Computing experts from 37 countries call for ban on killer robots

Decision to apply violent force must not be delegated to machines!

More than 270 engineers, computing and artificial intelligence experts, roboticists, and professionals from related disciplines are calling for a ban on the development and deployment of weapon systems that make the decision to apply violent force autonomously, without any human control.

In a statement issued today, the experts from 37 countries say that, “given the limitations and unknown future risks of autonomous robot weapons technology, we call for a prohibition on their development and deployment. Decisions about the application of violent force must not be delegated to machines.”

The expert signatories to the statement question the notion that robot weapons could meet legal requirements for the use of force “given the absence of clear scientific evidence that robot weapons have, or are likely to have in the foreseeable future, the functionality required for accurate target identification, situational awareness or decisions regarding the proportional use of force.”

“Governments need to listen to the experts’ warnings and work with us to tackle this challenge together before it is too late,” said Professor Noel Sharkey, Chair of the International Committee for Robot Arms Control (ICRAC). “It is urgent that international talks get started now to prevent the further development of autonomous robot weapons before it is too late.”

More than 70 countries have acquired drones and the statement expresses concern about the comparable proliferation of autonomous robot weapons technology. The experts question how devices controlled by complex algorithms will interact, warning: “Such interactions could create unstable and unpredictable behavior, behavior that could initiate or escalate conflicts, or cause unjustifiable harm to civilian populations.”

The statement’s expert signatories (see also the quotes below) include among others:

Geoffrey Hinton FRS, Raymond Reiter Distinguished Professor of Artificial Intelligence at the University of Toronto

Alan Bundy CBE, FRS, FReng, Professor of Automated Reasoning, University of Edinburgh, Elected a founding fellow of the American Association for Artificial Intelligence

Bruno Siciliano is Past President of the IEEE Robotics and Automation Society and professor of Robotics at the University of Naples Federico II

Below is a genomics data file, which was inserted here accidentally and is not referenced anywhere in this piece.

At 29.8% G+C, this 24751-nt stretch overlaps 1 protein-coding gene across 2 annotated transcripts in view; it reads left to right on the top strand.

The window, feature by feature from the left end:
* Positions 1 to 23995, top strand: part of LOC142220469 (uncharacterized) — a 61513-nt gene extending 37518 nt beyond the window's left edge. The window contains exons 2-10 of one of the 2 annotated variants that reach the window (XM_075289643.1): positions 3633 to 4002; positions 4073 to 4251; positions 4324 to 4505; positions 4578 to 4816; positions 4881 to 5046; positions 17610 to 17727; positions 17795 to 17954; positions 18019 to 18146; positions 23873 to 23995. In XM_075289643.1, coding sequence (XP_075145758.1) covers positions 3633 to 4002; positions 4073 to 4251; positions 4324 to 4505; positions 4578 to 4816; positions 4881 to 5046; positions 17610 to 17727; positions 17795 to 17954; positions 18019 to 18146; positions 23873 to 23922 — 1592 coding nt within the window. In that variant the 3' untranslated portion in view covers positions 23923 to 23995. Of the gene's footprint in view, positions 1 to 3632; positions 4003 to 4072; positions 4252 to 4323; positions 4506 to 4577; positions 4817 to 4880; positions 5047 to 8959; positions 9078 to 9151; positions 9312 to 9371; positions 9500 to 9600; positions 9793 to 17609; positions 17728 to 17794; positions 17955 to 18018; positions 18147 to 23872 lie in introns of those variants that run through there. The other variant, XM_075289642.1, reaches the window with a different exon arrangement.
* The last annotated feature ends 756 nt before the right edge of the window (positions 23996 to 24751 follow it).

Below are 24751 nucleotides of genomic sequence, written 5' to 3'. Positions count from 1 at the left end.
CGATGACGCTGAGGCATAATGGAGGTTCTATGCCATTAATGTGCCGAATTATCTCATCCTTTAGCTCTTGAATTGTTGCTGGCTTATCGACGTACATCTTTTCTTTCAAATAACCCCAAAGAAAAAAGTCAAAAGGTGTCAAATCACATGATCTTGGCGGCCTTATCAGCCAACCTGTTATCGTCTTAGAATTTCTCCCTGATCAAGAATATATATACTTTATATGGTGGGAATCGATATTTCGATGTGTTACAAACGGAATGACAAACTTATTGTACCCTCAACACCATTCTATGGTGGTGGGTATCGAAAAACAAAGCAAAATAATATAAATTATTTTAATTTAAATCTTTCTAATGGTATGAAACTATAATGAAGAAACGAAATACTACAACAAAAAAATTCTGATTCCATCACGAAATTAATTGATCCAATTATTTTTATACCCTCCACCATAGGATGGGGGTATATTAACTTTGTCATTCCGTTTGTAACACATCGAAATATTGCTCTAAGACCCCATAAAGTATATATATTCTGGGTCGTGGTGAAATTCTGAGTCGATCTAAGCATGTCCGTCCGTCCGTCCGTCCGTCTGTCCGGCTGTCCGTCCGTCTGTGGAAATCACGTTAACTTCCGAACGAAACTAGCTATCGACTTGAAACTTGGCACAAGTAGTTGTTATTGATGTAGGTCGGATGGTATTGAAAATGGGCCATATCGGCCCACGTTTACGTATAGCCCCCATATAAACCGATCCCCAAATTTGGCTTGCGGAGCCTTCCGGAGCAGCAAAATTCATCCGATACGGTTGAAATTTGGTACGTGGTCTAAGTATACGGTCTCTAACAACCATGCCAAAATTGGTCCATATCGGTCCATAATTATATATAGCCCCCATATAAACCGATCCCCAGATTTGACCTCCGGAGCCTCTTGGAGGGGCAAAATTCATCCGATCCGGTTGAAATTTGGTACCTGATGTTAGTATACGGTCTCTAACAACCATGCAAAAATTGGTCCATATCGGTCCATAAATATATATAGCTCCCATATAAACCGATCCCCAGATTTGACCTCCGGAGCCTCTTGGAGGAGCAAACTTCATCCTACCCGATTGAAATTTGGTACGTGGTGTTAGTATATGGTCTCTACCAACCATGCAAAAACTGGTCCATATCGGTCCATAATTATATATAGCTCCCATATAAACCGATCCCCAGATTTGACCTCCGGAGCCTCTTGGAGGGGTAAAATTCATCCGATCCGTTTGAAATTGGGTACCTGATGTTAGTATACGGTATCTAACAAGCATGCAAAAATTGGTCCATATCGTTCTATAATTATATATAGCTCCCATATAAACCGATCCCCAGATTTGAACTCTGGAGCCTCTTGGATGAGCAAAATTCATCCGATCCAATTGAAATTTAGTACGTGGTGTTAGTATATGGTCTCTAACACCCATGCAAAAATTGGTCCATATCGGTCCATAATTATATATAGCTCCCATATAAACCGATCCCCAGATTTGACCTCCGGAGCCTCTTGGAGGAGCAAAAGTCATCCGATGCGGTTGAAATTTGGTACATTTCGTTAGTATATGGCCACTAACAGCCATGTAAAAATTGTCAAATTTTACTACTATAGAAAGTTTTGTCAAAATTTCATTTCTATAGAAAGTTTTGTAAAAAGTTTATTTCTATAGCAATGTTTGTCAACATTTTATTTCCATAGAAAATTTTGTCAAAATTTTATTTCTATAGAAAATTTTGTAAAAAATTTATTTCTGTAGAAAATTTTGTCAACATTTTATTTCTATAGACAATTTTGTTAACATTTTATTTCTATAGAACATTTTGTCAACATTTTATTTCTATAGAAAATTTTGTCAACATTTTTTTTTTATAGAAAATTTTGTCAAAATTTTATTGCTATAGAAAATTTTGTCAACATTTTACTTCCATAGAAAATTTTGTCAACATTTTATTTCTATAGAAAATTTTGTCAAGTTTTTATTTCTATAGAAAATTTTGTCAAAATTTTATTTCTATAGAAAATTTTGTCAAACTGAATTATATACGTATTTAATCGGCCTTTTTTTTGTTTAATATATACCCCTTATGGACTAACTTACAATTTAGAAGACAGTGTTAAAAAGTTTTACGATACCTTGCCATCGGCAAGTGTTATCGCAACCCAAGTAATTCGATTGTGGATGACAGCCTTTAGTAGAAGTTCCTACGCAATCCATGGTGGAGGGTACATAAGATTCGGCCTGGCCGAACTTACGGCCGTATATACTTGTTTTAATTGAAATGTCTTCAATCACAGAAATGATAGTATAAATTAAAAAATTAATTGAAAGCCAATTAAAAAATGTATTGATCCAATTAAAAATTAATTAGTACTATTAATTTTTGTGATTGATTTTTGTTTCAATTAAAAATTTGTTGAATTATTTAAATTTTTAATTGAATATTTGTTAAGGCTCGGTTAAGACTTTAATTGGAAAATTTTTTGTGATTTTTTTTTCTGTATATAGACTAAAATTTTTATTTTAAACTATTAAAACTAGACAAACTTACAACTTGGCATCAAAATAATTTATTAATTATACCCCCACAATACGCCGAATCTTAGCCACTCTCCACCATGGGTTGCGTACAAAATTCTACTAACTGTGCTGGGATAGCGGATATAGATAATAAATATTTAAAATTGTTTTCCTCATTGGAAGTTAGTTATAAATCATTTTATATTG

Lucy Suchman, Professor at Lancaster University, UK, recipient of the Benjamin Franklin Medal in Computer and Cognitive Science, and the Lifetime Research Award from the ACM Special Interest Group on Computer-Human Interaction.

James Hendler, Tetherless World Senior Constellation Professor, Computer Science and Cognitive Science, Rensselaer Polytechnic Institute (RPI) former member of the US Air Force Science Advisory Board and a former Chief Scientist of the Information Systems Office at the US Defense Advanced Research Projects Agency (DARPA)

Bart Selman, Professor of Computer Science, Cornell University, Fellow of both the American Association for Artificial Intelligence and American Association for the Advancement of Science.

Hans-Jörg Kreowski, Professor of Theoretical Computer Science, Bremen University, Germany

Tom Ziemke, Professor of Cognitive Science, University of Skovde, Sweden

The 272 signatures to the statement were collected by ICRAC, a not-for-profit organization comprised of scientists, ethicists, lawyers, roboticists, and other experts that formed in 2009 to address the potential dangers involved with the development of armed military robots and autonomous weapons. Given the rapid pace of development of military robots and the pressing dangers their use poses to peace, international security, the rule of law, and to civilians, ICRAC calls for a ban on armed robots with autonomous targeting capability.

The statement continues to collect expert signatures

Governments are beginning to consider their policy on fully autonomous robot weapons, but as yet there is no international process on the topic. Nations debated a UN report on the challenges of fully autonomous robot weapons at the Human Rights Council on 30 May 2013, and France is expected to propose that the topic be discussed at the annual meeting of the Convention on Conventional Weapons in Geneva on 14-15 November 2013.